If you have some data in table format with IDs for fields or point locations on the map and Google Earth KML file with those fields having same IDs, it is generally possible to bring spatial information to Excel and merge those data sources together to use in further spatial analysis in other GIS software and in newly released FREE ESRI Maps for MS Office Beta 2. There are a few little tricks to it, though…
Google Earth KML files are essentially XML files with geographical information, but Excel will not open them directly.
If you click Yes, Excel will recognize the file as XML, but will fail to import it nevertheless.
So, you will need to re-name the KML file so it has XML extension. Right click the KML file and select “Open with” Notepad:
It will show XML formatted text in Notepad.
Go to File/Save As and select “all files” option.
then type NEWFILENAME.xml together with extension
Open a new MS Excel file (or the file with your tabulated data information you want to bring KML location data in). In File tab, hit Open and open the NEWFILENAME.xml file. It will recognize it as XML table and suggest schema. Agree to everything! If all goes well you should see the table with all your data similar to
If your data had polygons, each field will have two lines, sort by coordinates column and erase empty lines. You will end up with a table like this:
Notice, that both Latitude and Longitude in in the same column, separated by comma. In Excel 2010 you can separate those rather easily. Insert empty column to the right of the merged coordinates column. Highlight the coordinates column, go to Data tab and click Text To Columns, pick Delimited, and Separated by Comma.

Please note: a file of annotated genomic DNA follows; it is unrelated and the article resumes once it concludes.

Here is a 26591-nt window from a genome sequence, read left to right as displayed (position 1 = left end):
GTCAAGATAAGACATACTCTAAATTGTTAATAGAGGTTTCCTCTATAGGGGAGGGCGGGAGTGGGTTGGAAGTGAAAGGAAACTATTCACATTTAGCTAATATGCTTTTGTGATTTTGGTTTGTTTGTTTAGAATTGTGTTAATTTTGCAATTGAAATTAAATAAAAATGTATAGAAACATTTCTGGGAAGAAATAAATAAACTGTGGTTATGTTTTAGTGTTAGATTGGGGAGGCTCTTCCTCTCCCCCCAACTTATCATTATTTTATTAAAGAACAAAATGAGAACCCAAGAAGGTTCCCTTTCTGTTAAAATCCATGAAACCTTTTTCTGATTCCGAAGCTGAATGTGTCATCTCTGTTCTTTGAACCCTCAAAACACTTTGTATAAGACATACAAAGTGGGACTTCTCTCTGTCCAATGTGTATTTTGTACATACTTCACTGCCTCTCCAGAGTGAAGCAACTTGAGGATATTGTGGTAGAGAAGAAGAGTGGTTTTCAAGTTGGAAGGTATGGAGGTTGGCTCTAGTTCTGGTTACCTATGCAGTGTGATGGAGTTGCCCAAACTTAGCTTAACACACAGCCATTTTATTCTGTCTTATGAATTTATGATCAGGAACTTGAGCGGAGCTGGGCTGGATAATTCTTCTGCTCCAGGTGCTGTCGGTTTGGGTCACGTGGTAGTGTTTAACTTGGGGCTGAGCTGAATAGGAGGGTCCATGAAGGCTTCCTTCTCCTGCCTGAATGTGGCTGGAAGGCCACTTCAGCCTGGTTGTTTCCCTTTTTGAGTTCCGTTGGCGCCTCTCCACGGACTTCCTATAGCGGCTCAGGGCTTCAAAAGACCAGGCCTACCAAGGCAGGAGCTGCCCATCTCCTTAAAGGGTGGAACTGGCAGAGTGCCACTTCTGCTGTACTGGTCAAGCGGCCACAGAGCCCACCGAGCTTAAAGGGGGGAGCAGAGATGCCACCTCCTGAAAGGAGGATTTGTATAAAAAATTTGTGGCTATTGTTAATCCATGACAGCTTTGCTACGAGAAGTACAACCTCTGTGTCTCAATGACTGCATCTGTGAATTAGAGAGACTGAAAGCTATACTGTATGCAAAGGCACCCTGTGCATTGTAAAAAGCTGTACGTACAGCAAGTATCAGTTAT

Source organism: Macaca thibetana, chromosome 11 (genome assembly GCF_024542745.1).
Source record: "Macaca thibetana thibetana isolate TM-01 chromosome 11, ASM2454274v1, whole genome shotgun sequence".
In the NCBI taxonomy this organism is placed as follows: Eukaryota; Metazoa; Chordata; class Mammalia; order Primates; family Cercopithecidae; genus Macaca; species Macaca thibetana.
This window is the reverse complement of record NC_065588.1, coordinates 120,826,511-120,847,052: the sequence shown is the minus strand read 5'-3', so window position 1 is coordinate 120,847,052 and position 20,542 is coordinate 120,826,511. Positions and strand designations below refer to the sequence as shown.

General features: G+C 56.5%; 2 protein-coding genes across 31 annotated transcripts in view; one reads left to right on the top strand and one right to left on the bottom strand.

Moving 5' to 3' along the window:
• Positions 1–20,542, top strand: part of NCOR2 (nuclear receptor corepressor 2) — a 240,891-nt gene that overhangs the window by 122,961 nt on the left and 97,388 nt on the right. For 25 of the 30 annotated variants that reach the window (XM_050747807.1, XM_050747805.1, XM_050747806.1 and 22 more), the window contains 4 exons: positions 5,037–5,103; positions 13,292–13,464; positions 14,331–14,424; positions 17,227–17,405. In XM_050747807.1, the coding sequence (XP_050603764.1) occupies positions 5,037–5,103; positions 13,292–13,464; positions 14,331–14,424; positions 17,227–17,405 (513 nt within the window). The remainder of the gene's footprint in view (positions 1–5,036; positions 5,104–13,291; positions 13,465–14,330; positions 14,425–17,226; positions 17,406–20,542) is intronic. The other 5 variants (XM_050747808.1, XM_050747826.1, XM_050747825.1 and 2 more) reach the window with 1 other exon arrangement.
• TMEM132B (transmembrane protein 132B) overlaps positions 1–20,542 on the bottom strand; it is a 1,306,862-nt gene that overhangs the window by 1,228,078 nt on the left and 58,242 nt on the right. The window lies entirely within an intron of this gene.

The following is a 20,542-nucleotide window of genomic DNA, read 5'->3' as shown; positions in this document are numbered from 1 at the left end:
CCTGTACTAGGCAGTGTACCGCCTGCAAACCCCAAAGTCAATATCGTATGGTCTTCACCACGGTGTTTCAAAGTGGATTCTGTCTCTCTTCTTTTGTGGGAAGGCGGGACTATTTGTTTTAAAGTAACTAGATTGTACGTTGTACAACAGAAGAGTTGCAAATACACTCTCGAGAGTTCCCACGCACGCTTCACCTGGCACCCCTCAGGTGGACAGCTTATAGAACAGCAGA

Now you have it – two separate columns with exact geographical coordinates in Decimal Degrees, to merge with your other data in Excel. Name them X-Longitude and Y-Latitude (remember, in western hemisphere, Longitude is negative!)
Converting KMZ file to KML
The procedure described above will not work on KMZ files directly. When you open KMZ (zipped KML file) in Notepad, you will not see XML formatted text as in example above, but some gabled code like:
To convert KMZ to KML you will need Google Earth installed. Bring KMZ to the map, right click on the layer you want to convert and select “Save Place As”
“Save as KML” from drop down list. This will generally blow up the file size about 3 times. To bring those Coordinates to Excel, follow the instructions above for KML file.
If import fails read the Log info, for me it has happened when field names had spaces, like "11Z365 D"… Thanks to readers of this blog (Michael Bruening) there is a solution how to get rid of spaces in Excel: you could always select the column/row within the excel spreadsheet and do a “Find and Replace” of a [space] with an [underscore].
If you have ESRI ArcMap installed, you can go to Toolbox\Conversion Tools\From KML to Layer
Then go to Point Table, add XY coordinates to Centroids (procedure in previous post), and finally export that table to Excel.
If you need futher assistance with your KML data, please, do not hesitate to contact Landviser, LLC - post comment, email email@example.com, or call 609-412-0555.